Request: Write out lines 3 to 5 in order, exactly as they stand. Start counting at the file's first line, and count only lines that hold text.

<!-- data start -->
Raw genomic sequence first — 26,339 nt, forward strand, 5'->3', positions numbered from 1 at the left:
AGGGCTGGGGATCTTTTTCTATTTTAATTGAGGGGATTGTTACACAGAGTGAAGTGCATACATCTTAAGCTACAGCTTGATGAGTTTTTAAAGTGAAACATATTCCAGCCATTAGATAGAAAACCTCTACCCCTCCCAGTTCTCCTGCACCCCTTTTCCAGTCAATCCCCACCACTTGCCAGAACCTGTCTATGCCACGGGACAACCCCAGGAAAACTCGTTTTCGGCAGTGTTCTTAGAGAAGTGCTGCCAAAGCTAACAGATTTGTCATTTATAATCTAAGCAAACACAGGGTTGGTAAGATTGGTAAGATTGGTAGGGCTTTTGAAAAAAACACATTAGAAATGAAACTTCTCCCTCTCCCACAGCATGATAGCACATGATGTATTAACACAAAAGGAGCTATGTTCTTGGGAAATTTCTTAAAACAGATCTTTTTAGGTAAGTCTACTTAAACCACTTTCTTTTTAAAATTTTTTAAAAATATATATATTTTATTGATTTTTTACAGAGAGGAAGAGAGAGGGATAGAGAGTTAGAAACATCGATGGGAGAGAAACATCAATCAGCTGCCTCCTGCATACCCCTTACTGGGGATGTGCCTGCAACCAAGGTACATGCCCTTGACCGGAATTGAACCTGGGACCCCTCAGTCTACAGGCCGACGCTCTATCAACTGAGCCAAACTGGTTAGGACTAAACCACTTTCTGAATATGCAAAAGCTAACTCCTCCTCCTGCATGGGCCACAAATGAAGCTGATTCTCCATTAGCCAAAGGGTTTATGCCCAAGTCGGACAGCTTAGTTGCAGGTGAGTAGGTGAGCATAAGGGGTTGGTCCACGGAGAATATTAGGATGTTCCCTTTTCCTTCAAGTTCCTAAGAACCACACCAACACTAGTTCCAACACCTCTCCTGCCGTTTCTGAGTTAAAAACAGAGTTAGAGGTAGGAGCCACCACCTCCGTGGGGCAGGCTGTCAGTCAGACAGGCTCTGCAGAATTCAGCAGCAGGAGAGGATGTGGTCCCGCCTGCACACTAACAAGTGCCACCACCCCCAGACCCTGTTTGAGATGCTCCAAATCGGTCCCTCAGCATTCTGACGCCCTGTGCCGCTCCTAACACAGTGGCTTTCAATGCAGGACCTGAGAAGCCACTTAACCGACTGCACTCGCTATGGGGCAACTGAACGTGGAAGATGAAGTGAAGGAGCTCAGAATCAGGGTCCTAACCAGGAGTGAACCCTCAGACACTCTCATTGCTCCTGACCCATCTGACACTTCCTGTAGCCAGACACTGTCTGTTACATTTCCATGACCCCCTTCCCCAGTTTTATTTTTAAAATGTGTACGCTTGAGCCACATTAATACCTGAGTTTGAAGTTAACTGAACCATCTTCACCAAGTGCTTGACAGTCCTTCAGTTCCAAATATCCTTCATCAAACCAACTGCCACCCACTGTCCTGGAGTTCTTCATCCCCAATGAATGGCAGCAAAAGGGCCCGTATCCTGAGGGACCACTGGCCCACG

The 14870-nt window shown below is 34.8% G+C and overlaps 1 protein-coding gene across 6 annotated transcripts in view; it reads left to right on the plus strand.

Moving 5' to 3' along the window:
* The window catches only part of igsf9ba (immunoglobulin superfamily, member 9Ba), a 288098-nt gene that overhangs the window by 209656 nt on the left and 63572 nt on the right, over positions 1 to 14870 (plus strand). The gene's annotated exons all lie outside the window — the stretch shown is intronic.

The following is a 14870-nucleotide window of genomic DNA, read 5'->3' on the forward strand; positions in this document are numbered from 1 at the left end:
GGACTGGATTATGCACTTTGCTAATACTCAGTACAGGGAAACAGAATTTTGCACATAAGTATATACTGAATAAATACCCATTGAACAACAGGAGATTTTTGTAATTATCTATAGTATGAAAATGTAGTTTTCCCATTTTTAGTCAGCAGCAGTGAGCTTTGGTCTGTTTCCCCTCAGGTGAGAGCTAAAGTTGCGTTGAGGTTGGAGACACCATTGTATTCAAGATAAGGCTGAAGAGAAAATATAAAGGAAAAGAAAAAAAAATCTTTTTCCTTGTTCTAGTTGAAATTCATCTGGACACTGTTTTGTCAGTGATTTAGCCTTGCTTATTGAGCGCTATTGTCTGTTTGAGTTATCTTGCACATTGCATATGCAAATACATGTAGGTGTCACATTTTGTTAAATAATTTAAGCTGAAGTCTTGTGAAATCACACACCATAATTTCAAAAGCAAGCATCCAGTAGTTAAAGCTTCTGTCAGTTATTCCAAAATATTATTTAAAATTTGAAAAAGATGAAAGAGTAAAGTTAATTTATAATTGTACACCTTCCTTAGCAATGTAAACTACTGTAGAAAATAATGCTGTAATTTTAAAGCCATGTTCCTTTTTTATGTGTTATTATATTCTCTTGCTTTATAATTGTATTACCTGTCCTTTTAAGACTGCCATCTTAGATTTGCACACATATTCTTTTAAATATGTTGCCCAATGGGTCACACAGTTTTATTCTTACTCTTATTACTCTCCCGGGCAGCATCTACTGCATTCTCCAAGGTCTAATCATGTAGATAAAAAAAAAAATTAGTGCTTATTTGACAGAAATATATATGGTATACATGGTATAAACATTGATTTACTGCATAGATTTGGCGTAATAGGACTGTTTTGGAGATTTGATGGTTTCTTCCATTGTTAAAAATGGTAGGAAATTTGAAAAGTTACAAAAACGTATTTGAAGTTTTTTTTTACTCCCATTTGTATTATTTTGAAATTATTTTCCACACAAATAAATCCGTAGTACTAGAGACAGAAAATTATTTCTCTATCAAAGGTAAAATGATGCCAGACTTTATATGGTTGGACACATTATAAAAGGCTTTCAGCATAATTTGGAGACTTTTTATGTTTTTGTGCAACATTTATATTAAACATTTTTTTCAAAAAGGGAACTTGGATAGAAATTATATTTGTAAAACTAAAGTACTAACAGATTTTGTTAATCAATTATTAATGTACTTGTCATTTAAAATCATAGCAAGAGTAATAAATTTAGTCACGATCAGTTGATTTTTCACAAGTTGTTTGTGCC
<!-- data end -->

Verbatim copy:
The 14870-nt window shown below is 34.8% G+C and overlaps 1 protein-coding gene across 6 annotated transcripts in view; it reads left to right on the plus strand.

Moving 5' to 3' along the window:
* The window catches only part of igsf9ba (immunoglobulin superfamily, member 9Ba), a 288098-nt gene that overhangs the window by 209656 nt on the left and 63572 nt on the right, over positions 1 to 14870 (plus strand). The gene's annotated exons all lie outside the window — the stretch shown is intronic.